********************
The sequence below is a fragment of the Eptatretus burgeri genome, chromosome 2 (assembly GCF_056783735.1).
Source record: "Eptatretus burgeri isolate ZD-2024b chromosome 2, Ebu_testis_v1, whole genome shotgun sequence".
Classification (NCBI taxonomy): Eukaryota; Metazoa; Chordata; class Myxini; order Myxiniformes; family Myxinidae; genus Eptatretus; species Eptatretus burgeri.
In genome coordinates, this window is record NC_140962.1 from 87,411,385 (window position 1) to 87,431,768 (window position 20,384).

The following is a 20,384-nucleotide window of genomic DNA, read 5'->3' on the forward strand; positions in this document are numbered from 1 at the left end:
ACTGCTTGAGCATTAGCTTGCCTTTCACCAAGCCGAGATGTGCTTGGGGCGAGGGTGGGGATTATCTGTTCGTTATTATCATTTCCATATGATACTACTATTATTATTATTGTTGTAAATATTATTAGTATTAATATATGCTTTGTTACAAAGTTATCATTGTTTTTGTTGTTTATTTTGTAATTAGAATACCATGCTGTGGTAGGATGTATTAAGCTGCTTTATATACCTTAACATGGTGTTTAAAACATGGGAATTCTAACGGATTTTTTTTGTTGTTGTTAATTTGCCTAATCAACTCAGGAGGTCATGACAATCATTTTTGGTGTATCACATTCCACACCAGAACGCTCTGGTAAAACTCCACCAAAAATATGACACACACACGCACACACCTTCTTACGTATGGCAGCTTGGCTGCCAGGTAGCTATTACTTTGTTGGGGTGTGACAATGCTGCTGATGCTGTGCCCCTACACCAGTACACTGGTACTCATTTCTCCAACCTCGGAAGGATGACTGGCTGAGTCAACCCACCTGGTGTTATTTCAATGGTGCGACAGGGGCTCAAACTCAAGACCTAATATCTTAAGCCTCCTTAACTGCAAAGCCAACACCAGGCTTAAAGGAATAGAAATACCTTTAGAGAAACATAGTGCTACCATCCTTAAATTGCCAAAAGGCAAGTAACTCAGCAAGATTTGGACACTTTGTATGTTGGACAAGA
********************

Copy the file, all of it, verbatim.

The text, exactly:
The sequence below is a fragment of the Eptatretus burgeri genome, chromosome 2 (assembly GCF_056783735.1).
Source record: "Eptatretus burgeri isolate ZD-2024b chromosome 2, Ebu_testis_v1, whole genome shotgun sequence".
Classification (NCBI taxonomy): Eukaryota; Metazoa; Chordata; class Myxini; order Myxiniformes; family Myxinidae; genus Eptatretus; species Eptatretus burgeri.
In genome coordinates, this window is record NC_140962.1 from 87,411,385 (window position 1) to 87,431,768 (window position 20,384).

The following is a 20,384-nucleotide window of genomic DNA, read 5'->3' on the forward strand; positions in this document are numbered from 1 at the left end:
ACTGCTTGAGCATTAGCTTGCCTTTCACCAAGCCGAGATGTGCTTGGGGCGAGGGTGGGGATTATCTGTTCGTTATTATCATTTCCATATGATACTACTATTATTATTATTGTTGTAAATATTATTAGTATTAATATATGCTTTGTTACAAAGTTATCATTGTTTTTGTTGTTTATTTTGTAATTAGAATACCATGCTGTGGTAGGATGTATTAAGCTGCTTTATATACCTTAACATGGTGTTTAAAACATGGGAATTCTAACGGATTTTTTTTGTTGTTGTTAATTTGCCTAATCAACTCAGGAGGTCATGACAATCATTTTTGGTGTATCACATTCCACACCAGAACGCTCTGGTAAAACTCCACCAAAAATATGACACACACACGCACACACCTTCTTACGTATGGCAGCTTGGCTGCCAGGTAGCTATTACTTTGTTGGGGTGTGACAATGCTGCTGATGCTGTGCCCCTACACCAGTACACTGGTACTCATTTCTCCAACCTCGGAAGGATGACTGGCTGAGTCAACCCACCTGGTGTTATTTCAATGGTGCGACAGGGGCTCAAACTCAAGACCTAATATCTTAAGCCTCCTTAACTGCAAAGCCAACACCAGGCTTAAAGGAATAGAAATACCTTTAGAGAAACATAGTGCTACCATCCTTAAATTGCCAAAAGGCAAGTAACTCAGCAAGATTTGGACACTTTGTATGTTGGACAAGA